“Instead we think industry and government resources would be better focused on improving New Zealanders' understanding of KiwiSaver, and to build on the range of advice and resources that are already available.”
More political pressure than regulation
The Financial Markets Authority (FMA) has in recent years put notable effort into providing the public with more KiwiSaver resources.
For example, in November last year it released a ‘KiwiSaver Tracker’ - an online tool that presents the information KiwiSaver providers give investors through their quarterly fund updates in an interactive tool.
The Tracker provides granular information about individual funds returns after fees.
The FMA has also required providers from this year to start disclosing fees in dollar terms on members’ annual statements.
Its CEO Rob Everett has in the past said the sector is now large enough for fees to fall. He has also put pressure on default KiwiSaver providers to better engage with their members so they move to the most suitable fund for them.
However this pressure Everett has applied hasn’t translated to regulation.
Commerce and Consumer Affairs Minister Kris Faafoi earlier this month said he wanted to see default KiwiSaver providers cut their fees, yet in November told interest.co.nz he would take a “considered approach” so wasn’t keen on capping fees.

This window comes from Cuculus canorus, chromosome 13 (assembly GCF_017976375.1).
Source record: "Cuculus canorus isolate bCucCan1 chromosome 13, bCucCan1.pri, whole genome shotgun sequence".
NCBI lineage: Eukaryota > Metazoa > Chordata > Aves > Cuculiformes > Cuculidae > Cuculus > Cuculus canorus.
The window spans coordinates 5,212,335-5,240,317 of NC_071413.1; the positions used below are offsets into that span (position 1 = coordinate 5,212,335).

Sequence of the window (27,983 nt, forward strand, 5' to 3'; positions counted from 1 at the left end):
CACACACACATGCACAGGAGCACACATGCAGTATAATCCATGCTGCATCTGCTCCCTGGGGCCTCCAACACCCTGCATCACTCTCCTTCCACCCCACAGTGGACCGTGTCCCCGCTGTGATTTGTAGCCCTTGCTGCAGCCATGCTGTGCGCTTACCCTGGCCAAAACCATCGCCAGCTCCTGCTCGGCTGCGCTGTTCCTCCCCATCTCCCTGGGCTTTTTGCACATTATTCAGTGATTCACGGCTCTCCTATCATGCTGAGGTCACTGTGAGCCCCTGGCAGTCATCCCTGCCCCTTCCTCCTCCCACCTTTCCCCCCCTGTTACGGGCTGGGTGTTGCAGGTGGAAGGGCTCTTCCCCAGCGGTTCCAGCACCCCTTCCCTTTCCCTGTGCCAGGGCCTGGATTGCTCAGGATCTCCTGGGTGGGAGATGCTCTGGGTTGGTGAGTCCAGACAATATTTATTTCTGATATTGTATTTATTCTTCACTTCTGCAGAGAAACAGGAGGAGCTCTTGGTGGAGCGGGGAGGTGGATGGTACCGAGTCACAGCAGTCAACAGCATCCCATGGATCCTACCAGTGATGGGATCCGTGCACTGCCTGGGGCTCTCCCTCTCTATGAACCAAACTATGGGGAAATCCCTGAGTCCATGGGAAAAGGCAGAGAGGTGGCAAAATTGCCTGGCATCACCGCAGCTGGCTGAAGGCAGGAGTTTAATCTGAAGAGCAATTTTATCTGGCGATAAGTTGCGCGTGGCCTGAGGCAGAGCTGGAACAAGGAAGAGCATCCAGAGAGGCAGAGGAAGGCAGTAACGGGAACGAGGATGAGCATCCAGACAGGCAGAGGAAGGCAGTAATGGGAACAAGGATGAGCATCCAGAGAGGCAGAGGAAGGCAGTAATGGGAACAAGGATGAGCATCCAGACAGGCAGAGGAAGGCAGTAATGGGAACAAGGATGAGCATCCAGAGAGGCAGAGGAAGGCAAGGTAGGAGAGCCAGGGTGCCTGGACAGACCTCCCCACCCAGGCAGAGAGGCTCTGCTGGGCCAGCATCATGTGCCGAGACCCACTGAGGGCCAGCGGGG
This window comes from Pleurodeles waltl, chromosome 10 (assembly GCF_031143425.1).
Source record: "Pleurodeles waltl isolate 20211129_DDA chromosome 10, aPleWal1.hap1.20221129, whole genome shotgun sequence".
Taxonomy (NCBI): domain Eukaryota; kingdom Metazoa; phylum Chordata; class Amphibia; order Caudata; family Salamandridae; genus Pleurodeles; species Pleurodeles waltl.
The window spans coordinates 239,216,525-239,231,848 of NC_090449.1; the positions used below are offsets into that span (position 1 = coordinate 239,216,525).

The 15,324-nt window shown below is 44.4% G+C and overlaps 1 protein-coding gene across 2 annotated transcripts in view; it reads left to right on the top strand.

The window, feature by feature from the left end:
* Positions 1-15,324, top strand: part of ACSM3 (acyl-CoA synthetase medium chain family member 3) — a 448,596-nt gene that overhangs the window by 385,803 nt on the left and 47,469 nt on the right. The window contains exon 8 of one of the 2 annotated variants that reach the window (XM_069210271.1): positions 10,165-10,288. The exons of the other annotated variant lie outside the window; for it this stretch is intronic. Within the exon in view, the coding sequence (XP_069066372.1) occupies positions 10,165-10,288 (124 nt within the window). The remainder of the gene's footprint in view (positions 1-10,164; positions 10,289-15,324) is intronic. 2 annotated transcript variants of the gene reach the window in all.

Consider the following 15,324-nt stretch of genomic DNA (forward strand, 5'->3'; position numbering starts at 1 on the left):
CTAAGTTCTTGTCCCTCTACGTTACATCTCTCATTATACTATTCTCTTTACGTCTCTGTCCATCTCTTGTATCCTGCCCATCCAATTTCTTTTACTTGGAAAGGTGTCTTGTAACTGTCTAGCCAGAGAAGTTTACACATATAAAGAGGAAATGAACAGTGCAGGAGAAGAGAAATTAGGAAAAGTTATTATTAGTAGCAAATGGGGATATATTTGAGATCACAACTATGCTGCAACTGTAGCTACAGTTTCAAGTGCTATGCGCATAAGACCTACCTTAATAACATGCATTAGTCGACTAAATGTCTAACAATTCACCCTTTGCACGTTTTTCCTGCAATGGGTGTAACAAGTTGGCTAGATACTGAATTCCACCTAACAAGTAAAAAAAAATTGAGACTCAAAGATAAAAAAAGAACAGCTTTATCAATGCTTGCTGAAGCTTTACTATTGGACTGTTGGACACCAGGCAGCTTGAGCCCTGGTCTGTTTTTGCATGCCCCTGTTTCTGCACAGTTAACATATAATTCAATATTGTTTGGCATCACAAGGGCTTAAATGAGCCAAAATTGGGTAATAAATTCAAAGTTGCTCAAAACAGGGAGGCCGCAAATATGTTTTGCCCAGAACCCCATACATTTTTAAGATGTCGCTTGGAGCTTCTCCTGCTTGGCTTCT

Is further research and a ‘working group’ really necessary?
The other Government agency that has done extensive work on KiwiSaver is the Commission for Financial Capability.
In its latest three-yearly Review of Retirement Income Policies, it recommended the following changes be made to KiwiSaver in the short term:
- Increase employer and employee contributions from 3% to 4%.
- Automate the option to increase member contributions up to a certain level.
- Add 6% and 10% to increase the range of employee contribution rates options.
- Decouple the age of access to KiwiSaver funds from NZ Superannuation and discuss appropriate eligibility age for access to KiwiSaver funds.
- Allow people over 65 years to join KiwiSaver.
- Change the name of ‘contributions holiday’ to ‘savings suspension’ and reduce the maximum time to one year.
- Require KiwiSaver providers to disclose the total dollar cost of all fees on annual statements.
The last recommendation is the only one that has been enacted.